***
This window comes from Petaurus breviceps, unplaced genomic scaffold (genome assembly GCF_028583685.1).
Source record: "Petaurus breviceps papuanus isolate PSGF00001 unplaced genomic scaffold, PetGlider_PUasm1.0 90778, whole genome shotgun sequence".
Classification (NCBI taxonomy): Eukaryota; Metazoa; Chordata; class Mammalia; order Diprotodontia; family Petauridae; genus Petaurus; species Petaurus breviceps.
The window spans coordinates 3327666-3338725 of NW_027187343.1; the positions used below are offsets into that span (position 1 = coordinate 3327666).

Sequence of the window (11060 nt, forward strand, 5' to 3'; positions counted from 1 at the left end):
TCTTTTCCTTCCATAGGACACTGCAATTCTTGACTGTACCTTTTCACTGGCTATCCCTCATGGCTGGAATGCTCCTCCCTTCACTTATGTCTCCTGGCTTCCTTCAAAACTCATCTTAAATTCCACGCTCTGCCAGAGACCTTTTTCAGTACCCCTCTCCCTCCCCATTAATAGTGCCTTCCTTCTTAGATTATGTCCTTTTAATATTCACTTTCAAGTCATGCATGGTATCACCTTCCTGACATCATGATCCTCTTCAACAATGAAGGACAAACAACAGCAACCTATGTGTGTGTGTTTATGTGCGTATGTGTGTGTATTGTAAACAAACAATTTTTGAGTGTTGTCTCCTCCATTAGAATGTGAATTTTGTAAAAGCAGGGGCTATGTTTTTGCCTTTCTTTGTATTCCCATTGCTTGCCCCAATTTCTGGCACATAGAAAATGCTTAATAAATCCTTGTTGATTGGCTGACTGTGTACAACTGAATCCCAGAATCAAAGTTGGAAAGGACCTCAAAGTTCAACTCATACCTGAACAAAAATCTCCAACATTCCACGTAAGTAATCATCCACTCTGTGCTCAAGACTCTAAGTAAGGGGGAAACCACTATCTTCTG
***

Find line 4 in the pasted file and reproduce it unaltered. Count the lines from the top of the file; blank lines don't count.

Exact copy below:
The window spans coordinates 3327666-3338725 of NW_027187343.1; the positions used below are offsets into that span (position 1 = coordinate 3327666).